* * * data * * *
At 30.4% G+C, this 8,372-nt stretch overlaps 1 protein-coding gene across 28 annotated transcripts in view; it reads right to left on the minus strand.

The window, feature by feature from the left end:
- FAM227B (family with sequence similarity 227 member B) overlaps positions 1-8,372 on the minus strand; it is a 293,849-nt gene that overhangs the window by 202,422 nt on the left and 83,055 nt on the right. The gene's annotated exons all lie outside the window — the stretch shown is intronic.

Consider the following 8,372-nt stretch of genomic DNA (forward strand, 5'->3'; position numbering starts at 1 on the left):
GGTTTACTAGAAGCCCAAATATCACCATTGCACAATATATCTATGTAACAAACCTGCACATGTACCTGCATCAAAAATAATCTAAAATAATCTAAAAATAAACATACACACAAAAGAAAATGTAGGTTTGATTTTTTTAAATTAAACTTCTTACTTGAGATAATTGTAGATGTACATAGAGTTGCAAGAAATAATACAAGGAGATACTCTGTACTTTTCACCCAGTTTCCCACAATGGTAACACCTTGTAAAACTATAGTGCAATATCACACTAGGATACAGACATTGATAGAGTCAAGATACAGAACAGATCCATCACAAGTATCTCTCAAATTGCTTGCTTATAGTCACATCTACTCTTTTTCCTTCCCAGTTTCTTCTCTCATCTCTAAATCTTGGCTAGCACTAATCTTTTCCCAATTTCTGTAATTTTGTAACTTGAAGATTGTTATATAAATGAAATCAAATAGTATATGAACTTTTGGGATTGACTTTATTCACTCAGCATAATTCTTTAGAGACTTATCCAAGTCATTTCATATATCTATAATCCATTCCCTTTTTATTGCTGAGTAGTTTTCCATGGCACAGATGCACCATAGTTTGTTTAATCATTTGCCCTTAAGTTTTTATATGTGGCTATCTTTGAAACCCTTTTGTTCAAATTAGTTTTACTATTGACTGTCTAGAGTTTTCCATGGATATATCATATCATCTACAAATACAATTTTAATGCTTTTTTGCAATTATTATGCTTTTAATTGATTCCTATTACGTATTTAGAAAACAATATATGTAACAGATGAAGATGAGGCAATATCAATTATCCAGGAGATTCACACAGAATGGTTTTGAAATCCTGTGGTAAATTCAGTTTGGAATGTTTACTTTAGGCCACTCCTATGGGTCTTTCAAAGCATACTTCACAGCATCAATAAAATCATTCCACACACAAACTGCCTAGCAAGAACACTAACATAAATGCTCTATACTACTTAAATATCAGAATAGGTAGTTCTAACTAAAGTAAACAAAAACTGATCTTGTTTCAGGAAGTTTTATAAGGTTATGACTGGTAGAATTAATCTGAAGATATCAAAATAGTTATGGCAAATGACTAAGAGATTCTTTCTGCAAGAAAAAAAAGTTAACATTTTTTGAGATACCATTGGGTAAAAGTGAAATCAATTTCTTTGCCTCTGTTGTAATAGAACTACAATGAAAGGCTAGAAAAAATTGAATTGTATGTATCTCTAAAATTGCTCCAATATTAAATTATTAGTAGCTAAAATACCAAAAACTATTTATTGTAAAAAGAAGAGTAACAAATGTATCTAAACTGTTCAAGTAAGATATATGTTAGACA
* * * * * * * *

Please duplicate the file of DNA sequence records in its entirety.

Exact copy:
At 30.4% G+C, this 8,372-nt stretch overlaps 1 protein-coding gene across 28 annotated transcripts in view; it reads right to left on the minus strand.

The window, feature by feature from the left end:
- FAM227B (family with sequence similarity 227 member B) overlaps positions 1-8,372 on the minus strand; it is a 293,849-nt gene that overhangs the window by 202,422 nt on the left and 83,055 nt on the right. The gene's annotated exons all lie outside the window — the stretch shown is intronic.

Consider the following 8,372-nt stretch of genomic DNA (forward strand, 5'->3'; position numbering starts at 1 on the left):
GGTTTACTAGAAGCCCAAATATCACCATTGCACAATATATCTATGTAACAAACCTGCACATGTACCTGCATCAAAAATAATCTAAAATAATCTAAAAATAAACATACACACAAAAGAAAATGTAGGTTTGATTTTTTTAAATTAAACTTCTTACTTGAGATAATTGTAGATGTACATAGAGTTGCAAGAAATAATACAAGGAGATACTCTGTACTTTTCACCCAGTTTCCCACAATGGTAACACCTTGTAAAACTATAGTGCAATATCACACTAGGATACAGACATTGATAGAGTCAAGATACAGAACAGATCCATCACAAGTATCTCTCAAATTGCTTGCTTATAGTCACATCTACTCTTTTTCCTTCCCAGTTTCTTCTCTCATCTCTAAATCTTGGCTAGCACTAATCTTTTCCCAATTTCTGTAATTTTGTAACTTGAAGATTGTTATATAAATGAAATCAAATAGTATATGAACTTTTGGGATTGACTTTATTCACTCAGCATAATTCTTTAGAGACTTATCCAAGTCATTTCATATATCTATAATCCATTCCCTTTTTATTGCTGAGTAGTTTTCCATGGCACAGATGCACCATAGTTTGTTTAATCATTTGCCCTTAAGTTTTTATATGTGGCTATCTTTGAAACCCTTTTGTTCAAATTAGTTTTACTATTGACTGTCTAGAGTTTTCCATGGATATATCATATCATCTACAAATACAATTTTAATGCTTTTTTGCAATTATTATGCTTTTAATTGATTCCTATTACGTATTTAGAAAACAATATATGTAACAGATGAAGATGAGGCAATATCAATTATCCAGGAGATTCACACAGAATGGTTTTGAAATCCTGTGGTAAATTCAGTTTGGAATGTTTACTTTAGGCCACTCCTATGGGTCTTTCAAAGCATACTTCACAGCATCAATAAAATCATTCCACACACAAACTGCCTAGCAAGAACACTAACATAAATGCTCTATACTACTTAAATATCAGAATAGGTAGTTCTAACTAAAGTAAACAAAAACTGATCTTGTTTCAGGAAGTTTTATAAGGTTATGACTGGTAGAATTAATCTGAAGATATCAAAATAGTTATGGCAAATGACTAAGAGATTCTTTCTGCAAGAAAAAAAAGTTAACATTTTTTGAGATACCATTGGGTAAAAGTGAAATCAATTTCTTTGCCTCTGTTGTAATAGAACTACAATGAAAGGCTAGAAAAAATTGAATTGTATGTATCTCTAAAATTGCTCCAATATTAAATTATTAGTAGCTAAAATACCAAAAACTATTTATTGTAAAAAGAAGAGTAACAAATGTATCTAAACTGTTCAAGTAAGATATATGTTAGACA